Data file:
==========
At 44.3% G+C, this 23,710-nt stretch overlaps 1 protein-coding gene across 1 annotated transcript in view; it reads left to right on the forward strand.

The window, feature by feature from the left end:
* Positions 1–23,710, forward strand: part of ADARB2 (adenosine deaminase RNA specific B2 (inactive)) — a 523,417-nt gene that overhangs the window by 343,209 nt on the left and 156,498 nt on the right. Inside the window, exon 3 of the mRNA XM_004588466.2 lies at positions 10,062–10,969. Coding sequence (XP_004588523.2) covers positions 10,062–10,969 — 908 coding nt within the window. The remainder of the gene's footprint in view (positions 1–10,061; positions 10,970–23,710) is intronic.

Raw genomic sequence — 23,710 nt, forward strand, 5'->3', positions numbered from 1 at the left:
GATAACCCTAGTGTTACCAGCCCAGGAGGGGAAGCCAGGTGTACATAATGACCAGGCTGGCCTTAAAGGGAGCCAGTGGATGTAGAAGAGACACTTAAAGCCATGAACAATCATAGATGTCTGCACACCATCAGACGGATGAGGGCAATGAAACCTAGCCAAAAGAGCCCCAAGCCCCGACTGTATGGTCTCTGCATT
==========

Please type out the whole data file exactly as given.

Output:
At 44.3% G+C, this 23,710-nt stretch overlaps 1 protein-coding gene across 1 annotated transcript in view; it reads left to right on the forward strand.

The window, feature by feature from the left end:
* Positions 1–23,710, forward strand: part of ADARB2 (adenosine deaminase RNA specific B2 (inactive)) — a 523,417-nt gene that overhangs the window by 343,209 nt on the left and 156,498 nt on the right. Inside the window, exon 3 of the mRNA XM_004588466.2 lies at positions 10,062–10,969. Coding sequence (XP_004588523.2) covers positions 10,062–10,969 — 908 coding nt within the window. The remainder of the gene's footprint in view (positions 1–10,061; positions 10,970–23,710) is intronic.

Raw genomic sequence — 23,710 nt, forward strand, 5'->3', positions numbered from 1 at the left:
GATAACCCTAGTGTTACCAGCCCAGGAGGGGAAGCCAGGTGTACATAATGACCAGGCTGGCCTTAAAGGGAGCCAGTGGATGTAGAAGAGACACTTAAAGCCATGAACAATCATAGATGTCTGCACACCATCAGACGGATGAGGGCAATGAAACCTAGCCAAAAGAGCCCCAAGCCCCGACTGTATGGTCTCTGCATT